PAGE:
At GIA, the Institute’s current AI technology has a 90 percent accuracy rating and is growing in efficiency. GIA’s AI-assisted diamond grading system, however, will default to human intervention if the smart software cannot offer a conclusive gemological evaluation on a diamond’s clarity. Tom foresees less human intervention as GIA’s technology advances.
AI-assisted diamond grading and identification is part of the diamond evaluation process at this stage. And, according to Tom of GIA and David of Sarine, the evolution and applications of AI in the gemological sciences will only continue to expand in its capabilities and applications. At this stage, however, there is a call for incremental steps in utilizing AI in diamond grading.
Don Palmieri, president of Gem Certification & Assurance Lab, Inc. (GCAL) has a history of investing in technology to improve its product offerings while maintaining the consistency and accuracy of the lab’s certificates.
“Any technology that can elevate the consistency and accuracy in diamond grading amongst the global labs, resulting in more honest and transparent transactions with consumers would be a welcome addition to the industry…and GCAL would embrace it,” says Don. “For us to further invest in AI, the company/manufacturer must prove to us that the equipment is accurately programmed, has been extensively tested, and that it gives us the same confidence we have in our graders to provide a financial guarantee of accuracy to the consumer for every diamond we certify.”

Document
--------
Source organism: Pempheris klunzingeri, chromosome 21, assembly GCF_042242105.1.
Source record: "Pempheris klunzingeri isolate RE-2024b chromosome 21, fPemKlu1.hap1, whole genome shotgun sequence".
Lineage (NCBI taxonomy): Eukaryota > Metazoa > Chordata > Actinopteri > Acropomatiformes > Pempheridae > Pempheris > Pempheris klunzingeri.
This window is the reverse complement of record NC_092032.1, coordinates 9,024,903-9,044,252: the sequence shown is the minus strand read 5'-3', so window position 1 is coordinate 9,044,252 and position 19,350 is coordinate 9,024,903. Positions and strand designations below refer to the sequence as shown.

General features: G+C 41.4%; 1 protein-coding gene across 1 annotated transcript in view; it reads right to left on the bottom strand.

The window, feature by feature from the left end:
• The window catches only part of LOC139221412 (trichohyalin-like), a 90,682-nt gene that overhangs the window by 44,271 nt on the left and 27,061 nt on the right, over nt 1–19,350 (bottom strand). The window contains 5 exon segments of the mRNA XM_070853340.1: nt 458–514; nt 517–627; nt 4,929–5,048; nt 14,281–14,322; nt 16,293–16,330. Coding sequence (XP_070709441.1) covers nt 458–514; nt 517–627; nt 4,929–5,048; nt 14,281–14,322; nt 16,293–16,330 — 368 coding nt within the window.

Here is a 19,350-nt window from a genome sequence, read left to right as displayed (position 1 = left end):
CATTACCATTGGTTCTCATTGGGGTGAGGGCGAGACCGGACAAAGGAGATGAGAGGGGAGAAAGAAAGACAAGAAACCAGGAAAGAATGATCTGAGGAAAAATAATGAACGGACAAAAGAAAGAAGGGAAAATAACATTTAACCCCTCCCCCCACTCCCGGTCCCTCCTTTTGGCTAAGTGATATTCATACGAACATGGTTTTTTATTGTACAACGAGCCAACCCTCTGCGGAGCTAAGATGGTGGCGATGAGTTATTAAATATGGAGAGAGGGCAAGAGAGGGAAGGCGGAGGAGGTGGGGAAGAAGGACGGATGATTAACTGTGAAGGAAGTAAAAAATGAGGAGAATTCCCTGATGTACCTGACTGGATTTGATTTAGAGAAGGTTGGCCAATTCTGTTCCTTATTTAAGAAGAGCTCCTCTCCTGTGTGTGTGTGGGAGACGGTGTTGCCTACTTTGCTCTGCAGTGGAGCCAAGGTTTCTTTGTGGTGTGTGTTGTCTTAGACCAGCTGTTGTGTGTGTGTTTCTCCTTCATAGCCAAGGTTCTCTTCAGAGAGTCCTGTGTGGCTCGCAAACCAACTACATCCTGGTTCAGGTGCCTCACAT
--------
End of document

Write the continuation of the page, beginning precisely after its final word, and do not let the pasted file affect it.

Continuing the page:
With AI and advances in automated grading, Don foresees his lab utilizing the technology to be able to expand GCAL’s sought after services to other parts of the world, establishing locations in diamond centers other than New York.
“Labs, including GIA, are already using automated color classification instruments,” says Don. “We have tested such instruments for decades, including one currently. To date, there is not one instrument we have tested that is as consistent or as accurate as our gemological expert graders. And our biggest fear is that any technology can be manipulated, by the producer or user, especially with on-site grading. When that happens, will the seal of ‘AI Automated Grading’ provide cover?”
AI diamond grading is becoming more mainstream for finished goods. As the technology advances, its applications further back in the diamond supply chain have already come to the forefront. “The capability to use AI technology in advanced evaluation of rough at the mining site and in the factory isn’t that far away,” says David.
And, in the not-so-distant future retail jewelers could use desktop AI grading systems to identify a certain range of diamond qualities the store owner wants to sell to its customers. “Using AI to grade diamond enables ‘teaching’ our technology to grade diamonds according to different grading standards,” says David. “Even though we have based our grading on the GIA standard, we are also adapting our system to other leading grading standards, such as announced in 2019 regarding the adaption of our technologies to the Tiffany grading standard.”
Sarine Technologies’ current 2.0 AI-assisted grading will continue with its refinements. In 2022, the company’s generation 3.0 AI-assisted diamond grading will demonstrate even greater capabilities, according to David.
Addressing consumer confidence is a guiding goal for all companies and gem labs working with AI to grade diamonds. “For the consumer, AI will help grade more diamonds faster and with greater efficiency,” says Tom. “Moving upstream, it’s not out of the realm of possibilities for an AI diamond grading system to be installed in a diamond manufacturing facility with GIA gemologists in Carlsbad [California] or New York overseeing screening in real time.”